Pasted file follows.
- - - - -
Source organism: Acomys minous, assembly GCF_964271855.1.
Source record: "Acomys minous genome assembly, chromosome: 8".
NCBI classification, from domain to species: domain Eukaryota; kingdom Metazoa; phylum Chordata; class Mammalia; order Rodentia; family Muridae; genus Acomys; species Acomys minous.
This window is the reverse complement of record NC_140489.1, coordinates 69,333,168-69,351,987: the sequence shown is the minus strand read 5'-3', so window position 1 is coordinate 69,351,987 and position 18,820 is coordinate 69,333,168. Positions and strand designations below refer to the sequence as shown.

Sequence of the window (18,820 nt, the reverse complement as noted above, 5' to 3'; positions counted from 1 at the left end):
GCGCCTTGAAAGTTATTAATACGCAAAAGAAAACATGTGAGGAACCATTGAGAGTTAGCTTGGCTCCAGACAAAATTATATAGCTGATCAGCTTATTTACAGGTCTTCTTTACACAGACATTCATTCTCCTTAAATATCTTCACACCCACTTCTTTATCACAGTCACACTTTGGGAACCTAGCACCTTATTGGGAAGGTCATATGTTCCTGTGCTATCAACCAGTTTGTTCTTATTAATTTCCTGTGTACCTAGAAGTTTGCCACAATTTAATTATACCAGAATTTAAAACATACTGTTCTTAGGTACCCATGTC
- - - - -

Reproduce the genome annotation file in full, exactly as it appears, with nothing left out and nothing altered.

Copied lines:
Source organism: Acomys minous, assembly GCF_964271855.1.
Source record: "Acomys minous genome assembly, chromosome: 8".
NCBI classification, from domain to species: domain Eukaryota; kingdom Metazoa; phylum Chordata; class Mammalia; order Rodentia; family Muridae; genus Acomys; species Acomys minous.
This window is the reverse complement of record NC_140489.1, coordinates 69,333,168-69,351,987: the sequence shown is the minus strand read 5'-3', so window position 1 is coordinate 69,351,987 and position 18,820 is coordinate 69,333,168. Positions and strand designations below refer to the sequence as shown.

Sequence of the window (18,820 nt, the reverse complement as noted above, 5' to 3'; positions counted from 1 at the left end):
GCGCCTTGAAAGTTATTAATACGCAAAAGAAAACATGTGAGGAACCATTGAGAGTTAGCTTGGCTCCAGACAAAATTATATAGCTGATCAGCTTATTTACAGGTCTTCTTTACACAGACATTCATTCTCCTTAAATATCTTCACACCCACTTCTTTATCACAGTCACACTTTGGGAACCTAGCACCTTATTGGGAAGGTCATATGTTCCTGTGCTATCAACCAGTTTGTTCTTATTAATTTCCTGTGTACCTAGAAGTTTGCCACAATTTAATTATACCAGAATTTAAAACATACTGTTCTTAGGTACCCATGTC